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Image-Free Art

Julian Dashper gives us audio but no visuals in his recordings of the museum exhibit environment

Outside Rothko Chapel (2001-2003) is a locally recorded piece, "Side 1, recorded from 5.30 pm 23rd September 2001 Houston, Texas. Side 2, recorded from 5.30 pm 24th September 2001 Houston, Texas." Rather than document the self-conscious reverence of the chapel, Dashper has made his recording standing outside. You kind of hope somebody came up and had an interesting conversation with him, but maybe you just hear some birds and the occasional police siren in the background. Side two was apparently recorded out back with the ambient sound of the air-conditioning units. Inside the album cover are the fragments of a torn-up postcard of Barnett Newman's Broken Obelisk in the reflecting pond outside the chapel. Poetic musings are written on the back. Was it really found outside the chapel as the artist has said, or is it a plant?

There are a lot of other little coded art-world references in the work. For part of another work, I am nature (2001-2003), he made a recording on Fireplace Road, the place where bombed-out-of-his-mind Jackson Pollock ran his car off the road, killing himself and Edith Metzger, his passenger. The second side is identified as "Studio drip, recorded from 3.30 pm 31st March 2002 Waterview, Auckland." Dripping water in the studio, dripping paint, Jack the Dripper?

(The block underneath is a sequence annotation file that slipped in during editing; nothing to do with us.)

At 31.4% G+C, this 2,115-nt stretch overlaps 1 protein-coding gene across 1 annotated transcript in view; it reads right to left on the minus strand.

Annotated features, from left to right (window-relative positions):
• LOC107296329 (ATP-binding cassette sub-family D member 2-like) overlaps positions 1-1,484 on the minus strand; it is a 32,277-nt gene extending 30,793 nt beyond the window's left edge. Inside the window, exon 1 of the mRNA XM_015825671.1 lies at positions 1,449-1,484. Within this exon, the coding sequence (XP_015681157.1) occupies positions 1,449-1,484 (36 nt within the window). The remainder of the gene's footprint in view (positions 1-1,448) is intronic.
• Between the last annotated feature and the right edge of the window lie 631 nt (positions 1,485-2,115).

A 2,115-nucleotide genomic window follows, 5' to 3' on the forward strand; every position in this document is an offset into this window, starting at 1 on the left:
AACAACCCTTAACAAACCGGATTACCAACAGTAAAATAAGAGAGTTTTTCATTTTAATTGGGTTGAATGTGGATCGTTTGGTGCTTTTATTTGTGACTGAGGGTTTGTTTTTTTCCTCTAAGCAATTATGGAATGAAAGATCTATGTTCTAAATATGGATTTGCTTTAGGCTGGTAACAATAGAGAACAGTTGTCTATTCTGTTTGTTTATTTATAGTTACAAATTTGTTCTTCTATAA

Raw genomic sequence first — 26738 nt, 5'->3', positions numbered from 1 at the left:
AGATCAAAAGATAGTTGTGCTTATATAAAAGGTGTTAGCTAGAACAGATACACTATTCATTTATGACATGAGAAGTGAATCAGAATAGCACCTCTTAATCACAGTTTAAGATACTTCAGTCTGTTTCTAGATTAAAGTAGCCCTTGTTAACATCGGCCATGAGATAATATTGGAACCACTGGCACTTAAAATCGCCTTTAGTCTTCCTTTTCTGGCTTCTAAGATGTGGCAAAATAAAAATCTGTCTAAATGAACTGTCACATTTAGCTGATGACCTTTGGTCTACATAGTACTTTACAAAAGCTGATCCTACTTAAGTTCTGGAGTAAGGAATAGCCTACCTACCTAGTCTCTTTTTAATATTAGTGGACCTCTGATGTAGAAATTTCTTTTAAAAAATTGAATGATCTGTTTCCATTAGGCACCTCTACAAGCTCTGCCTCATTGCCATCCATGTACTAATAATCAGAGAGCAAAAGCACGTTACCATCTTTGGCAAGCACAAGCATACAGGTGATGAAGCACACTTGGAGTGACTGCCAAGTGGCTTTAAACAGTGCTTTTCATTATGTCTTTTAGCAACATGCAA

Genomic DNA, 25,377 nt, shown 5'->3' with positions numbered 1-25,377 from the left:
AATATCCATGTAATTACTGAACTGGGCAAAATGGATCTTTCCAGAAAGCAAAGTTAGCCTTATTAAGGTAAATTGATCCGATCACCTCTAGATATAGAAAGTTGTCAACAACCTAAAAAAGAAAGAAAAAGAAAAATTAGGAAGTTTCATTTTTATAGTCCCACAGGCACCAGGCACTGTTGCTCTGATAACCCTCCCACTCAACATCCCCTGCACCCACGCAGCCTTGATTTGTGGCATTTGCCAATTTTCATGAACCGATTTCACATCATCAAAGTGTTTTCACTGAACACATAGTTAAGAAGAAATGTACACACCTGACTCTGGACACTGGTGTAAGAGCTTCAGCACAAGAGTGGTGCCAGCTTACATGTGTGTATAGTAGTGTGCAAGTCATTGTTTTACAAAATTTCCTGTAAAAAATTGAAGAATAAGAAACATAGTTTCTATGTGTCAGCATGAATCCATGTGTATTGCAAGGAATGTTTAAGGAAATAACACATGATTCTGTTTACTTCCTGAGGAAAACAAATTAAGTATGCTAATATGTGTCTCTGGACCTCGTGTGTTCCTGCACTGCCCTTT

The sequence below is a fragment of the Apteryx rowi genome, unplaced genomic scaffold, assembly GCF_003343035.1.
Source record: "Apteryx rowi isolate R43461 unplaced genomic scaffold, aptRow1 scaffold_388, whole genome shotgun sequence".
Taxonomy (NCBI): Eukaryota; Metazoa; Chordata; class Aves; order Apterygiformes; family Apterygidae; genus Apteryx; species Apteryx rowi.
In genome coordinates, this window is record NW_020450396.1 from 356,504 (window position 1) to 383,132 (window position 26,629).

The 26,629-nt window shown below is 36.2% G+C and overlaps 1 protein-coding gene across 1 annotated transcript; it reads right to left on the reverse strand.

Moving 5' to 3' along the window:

In an interview accompanying the exhibition, Dashper shows a few more of his cards. Getting Ready (2001-2001) is identified as being recorded in Quemado, New Mexico. This is where Walter De Maria's Lightning Field is located. "Those people who have been there will instantly recognize the name of the tiny town where Dia has its office, where their representatives meet you and take you to the work." But, Dashper concedes, "Those who haven't been there, I guess, will find this line willfully obscure." Dashper's goal isn't to test your art-world trivia skills; he has a healthy sense of humor and anticlimax. "I guess the fact that on one I chose to record myself in the bathroom there, nervously getting ready to walk around the piece for the first time, makes the whole idea of a direct homage seem less of a blanket strategy and a little more like Mr. Bean meets Walter De Maria."

"Unique Records" explores context as it archives the sounds around art. Like all good conceptual art, most of the appeal lies in the idea, but a good part of the appeal also lies in our imagining of what's on each record. Maybe there is some great truth to be told or some secret to be revealed. Or maybe it's just the sound of some guy in the bathroom getting ready to drive out into a field of lightning rods.

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